Our Kind Presence
I am ten years old. It is a blissful summer day at my Girl Scout camp, the holding environment that probably saved my life from childhood through young adulthood. We are on a “cookout”, the first of my young life. We hiked into unexplored woods, ending at a beautiful campsite. The plan was to cook hotdogs on sticks over a campfire. So many iterations of process, so many sacred steps:
Oh, first the gathering of wood. Then the building of the fire, what magic! The selecting of the perfect “green” twig upon which to skewer one’s hotdog. The hotdogs falling into the ashes, the deliciousness of eating them, ash and all. The little cove of trees surrounding the ringed-in-stone fireplace.
Each element is so rich and alive in my memory, as if it was yesterday. (It was not.) And then, Miss Uns, our head counselor, emerges in my heart. Such strength and bravery to my young eyes, such proven kindness emanates from her. She gathers us around, after our meal, as we prepare to leave the site. Standing in the middle of our circle of ragtag ten year olds, her blond twenty-year old self a beacon of living leadership, she says these words which I have not, in fifty-seven years since, been able to forget:
“Remember, ladies, leave the campsite better than you found it.”
Leave the campsite better than you found it!
I am captivated by this invitation, although I have no real understanding of what that might look like. Miss Uns was not specific, so, afraid to ask for details, I tidy up some rocks, brush away some leaves, and smooth the dirt with my sneaker. Fully engaged in the inquiry of making “it” better, I have no real idea of how to do it. Nor am I terribly clear about what the “it” is, that we are making better.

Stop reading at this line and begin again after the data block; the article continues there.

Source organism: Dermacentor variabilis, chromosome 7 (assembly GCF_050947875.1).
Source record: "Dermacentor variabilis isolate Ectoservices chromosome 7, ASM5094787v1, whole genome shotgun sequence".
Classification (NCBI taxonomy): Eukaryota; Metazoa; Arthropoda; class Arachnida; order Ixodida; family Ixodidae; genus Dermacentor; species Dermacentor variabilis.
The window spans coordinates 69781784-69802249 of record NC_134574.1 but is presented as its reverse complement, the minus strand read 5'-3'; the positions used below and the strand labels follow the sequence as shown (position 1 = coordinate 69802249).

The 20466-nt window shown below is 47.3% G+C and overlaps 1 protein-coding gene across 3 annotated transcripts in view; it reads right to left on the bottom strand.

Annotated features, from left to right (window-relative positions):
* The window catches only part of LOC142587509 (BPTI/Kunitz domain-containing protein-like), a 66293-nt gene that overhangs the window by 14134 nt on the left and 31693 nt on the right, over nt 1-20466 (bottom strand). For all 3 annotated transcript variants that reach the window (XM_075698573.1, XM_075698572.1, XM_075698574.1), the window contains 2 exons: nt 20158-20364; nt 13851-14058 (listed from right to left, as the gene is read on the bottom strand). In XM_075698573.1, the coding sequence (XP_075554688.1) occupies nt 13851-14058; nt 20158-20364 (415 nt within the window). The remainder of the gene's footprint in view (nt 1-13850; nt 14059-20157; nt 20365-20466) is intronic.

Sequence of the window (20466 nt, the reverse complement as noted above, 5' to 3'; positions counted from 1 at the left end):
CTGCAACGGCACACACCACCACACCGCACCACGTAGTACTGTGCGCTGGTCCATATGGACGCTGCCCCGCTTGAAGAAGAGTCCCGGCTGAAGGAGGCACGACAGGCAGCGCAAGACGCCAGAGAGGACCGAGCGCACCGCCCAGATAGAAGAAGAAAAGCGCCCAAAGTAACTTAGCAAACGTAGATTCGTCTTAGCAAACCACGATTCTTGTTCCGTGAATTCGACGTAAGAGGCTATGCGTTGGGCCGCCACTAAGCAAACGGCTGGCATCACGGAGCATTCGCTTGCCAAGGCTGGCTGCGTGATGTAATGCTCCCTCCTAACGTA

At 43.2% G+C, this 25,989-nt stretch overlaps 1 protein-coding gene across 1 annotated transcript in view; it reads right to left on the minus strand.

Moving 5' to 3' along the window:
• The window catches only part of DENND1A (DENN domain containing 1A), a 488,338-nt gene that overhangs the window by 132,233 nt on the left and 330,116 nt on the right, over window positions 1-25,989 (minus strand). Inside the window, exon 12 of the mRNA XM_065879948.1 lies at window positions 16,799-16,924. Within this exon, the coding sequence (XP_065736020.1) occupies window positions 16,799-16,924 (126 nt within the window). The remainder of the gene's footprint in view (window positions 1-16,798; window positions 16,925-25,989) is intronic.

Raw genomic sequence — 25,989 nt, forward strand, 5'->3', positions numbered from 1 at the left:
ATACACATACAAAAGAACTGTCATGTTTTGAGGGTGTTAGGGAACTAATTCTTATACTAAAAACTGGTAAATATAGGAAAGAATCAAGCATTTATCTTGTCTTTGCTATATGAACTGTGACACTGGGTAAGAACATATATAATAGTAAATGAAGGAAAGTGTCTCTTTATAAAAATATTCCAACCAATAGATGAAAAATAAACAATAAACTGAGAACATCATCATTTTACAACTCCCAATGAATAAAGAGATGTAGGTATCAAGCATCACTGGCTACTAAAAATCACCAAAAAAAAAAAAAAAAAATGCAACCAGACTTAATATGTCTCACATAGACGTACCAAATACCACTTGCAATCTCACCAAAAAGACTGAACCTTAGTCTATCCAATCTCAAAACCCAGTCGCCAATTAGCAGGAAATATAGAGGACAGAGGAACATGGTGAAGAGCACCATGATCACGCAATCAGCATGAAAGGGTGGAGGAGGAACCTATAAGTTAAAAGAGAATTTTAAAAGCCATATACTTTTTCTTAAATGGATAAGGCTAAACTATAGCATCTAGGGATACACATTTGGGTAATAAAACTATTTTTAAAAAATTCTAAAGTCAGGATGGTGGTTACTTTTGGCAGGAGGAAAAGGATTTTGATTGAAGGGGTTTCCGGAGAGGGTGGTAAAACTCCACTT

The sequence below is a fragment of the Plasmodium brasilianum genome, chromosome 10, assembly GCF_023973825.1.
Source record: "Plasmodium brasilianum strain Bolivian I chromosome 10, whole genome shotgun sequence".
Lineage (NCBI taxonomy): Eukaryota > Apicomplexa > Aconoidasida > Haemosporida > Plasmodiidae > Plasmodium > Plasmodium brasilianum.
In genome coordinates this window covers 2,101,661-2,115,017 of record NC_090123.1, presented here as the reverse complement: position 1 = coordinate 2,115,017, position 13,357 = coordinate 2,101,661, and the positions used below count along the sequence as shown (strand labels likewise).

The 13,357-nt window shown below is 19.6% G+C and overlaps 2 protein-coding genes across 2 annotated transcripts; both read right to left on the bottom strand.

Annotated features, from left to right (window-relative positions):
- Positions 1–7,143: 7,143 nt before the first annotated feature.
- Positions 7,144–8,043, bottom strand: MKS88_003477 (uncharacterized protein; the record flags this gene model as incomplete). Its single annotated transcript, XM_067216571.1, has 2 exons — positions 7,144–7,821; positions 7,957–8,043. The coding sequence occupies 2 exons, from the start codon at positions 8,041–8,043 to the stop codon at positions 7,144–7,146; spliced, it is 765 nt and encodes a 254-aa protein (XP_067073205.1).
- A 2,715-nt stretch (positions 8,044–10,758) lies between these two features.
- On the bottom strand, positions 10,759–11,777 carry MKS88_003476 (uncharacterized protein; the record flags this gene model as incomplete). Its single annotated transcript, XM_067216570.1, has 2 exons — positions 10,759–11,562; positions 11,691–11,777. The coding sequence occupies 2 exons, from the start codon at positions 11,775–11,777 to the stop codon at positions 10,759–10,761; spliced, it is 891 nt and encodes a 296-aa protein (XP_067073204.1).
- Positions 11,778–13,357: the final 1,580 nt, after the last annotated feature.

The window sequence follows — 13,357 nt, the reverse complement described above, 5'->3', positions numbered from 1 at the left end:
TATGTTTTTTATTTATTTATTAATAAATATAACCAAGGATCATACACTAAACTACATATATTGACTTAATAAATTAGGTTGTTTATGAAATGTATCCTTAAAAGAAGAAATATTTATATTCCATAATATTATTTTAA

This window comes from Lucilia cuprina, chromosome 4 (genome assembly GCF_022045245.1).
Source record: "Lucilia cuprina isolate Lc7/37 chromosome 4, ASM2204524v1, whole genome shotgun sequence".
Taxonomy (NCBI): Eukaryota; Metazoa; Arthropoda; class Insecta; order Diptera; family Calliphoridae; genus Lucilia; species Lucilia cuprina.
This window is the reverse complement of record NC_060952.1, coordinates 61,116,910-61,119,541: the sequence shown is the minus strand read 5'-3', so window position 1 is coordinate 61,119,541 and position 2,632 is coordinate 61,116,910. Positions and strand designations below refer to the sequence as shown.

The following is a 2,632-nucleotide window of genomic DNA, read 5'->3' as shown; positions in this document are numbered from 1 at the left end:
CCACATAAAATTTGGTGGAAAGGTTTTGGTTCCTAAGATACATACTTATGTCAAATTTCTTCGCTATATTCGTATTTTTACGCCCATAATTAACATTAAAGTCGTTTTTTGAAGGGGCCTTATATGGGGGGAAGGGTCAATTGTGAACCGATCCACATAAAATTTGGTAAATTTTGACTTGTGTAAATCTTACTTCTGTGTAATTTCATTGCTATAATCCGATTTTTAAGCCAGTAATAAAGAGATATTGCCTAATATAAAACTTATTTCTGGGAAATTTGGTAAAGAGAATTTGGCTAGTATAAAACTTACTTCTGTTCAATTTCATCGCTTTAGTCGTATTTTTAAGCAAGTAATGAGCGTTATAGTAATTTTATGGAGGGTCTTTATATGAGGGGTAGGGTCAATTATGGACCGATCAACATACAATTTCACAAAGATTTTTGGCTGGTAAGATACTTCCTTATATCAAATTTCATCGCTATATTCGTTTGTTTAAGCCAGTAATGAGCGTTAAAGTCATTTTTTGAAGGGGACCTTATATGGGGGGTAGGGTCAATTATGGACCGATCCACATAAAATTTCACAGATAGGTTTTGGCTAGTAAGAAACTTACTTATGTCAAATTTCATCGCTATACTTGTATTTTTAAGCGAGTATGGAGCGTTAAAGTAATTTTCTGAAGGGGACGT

I’ve been trying to figure it out both aspects of this question, ever since. How might I be of benefit?
Earlier in my life, being of benefit, making the campsite better, entailed much doing, much busyness, so much willful activity. Joining the Peace Corps, teaching in an inner city school, living in an ashram, I tried hard. With endless effort, I struggled to manifest my commitment to help others. However, in this, my sixth decade, my practice has had to change—I’m tired, I’m older, and the time is now to find a more skillful strategy.
I’ve been practicing being that tidier campsite, rather than doing something to create it. I’ve been practicing bringing to any situation connection and depth, silence and neutrality. In the supermarket check-out line, in traffic, in everybody’s favorite place of spiritual opportunity, Home Depot, can I relax and breathe? Can I connect and watch? Can I engage others in positivity? Can I lighten the load of the moment, so often a tense one, with connectivity, perhaps even with humor? This is the face of my practice today.
The Buddhists encourage us to be of benefit. The yogis teach us karma yoga, the yoga of selflessness. Twelve Step program is grounded in service to others. Judaism is rooted in tikkum olam, mending the tear in the world. And the blessed Girl Scouts say, “Leave the campsite better than you found it.”
The world needs our kind presence. For today, just for today: what might this practice look like in your life? How might you bring yourself to one moment, just one moment, to lighten, to deepen, to connect—to be present? How can you live your contribution to the people and the things around you? Please, as always, I love hearing your responses.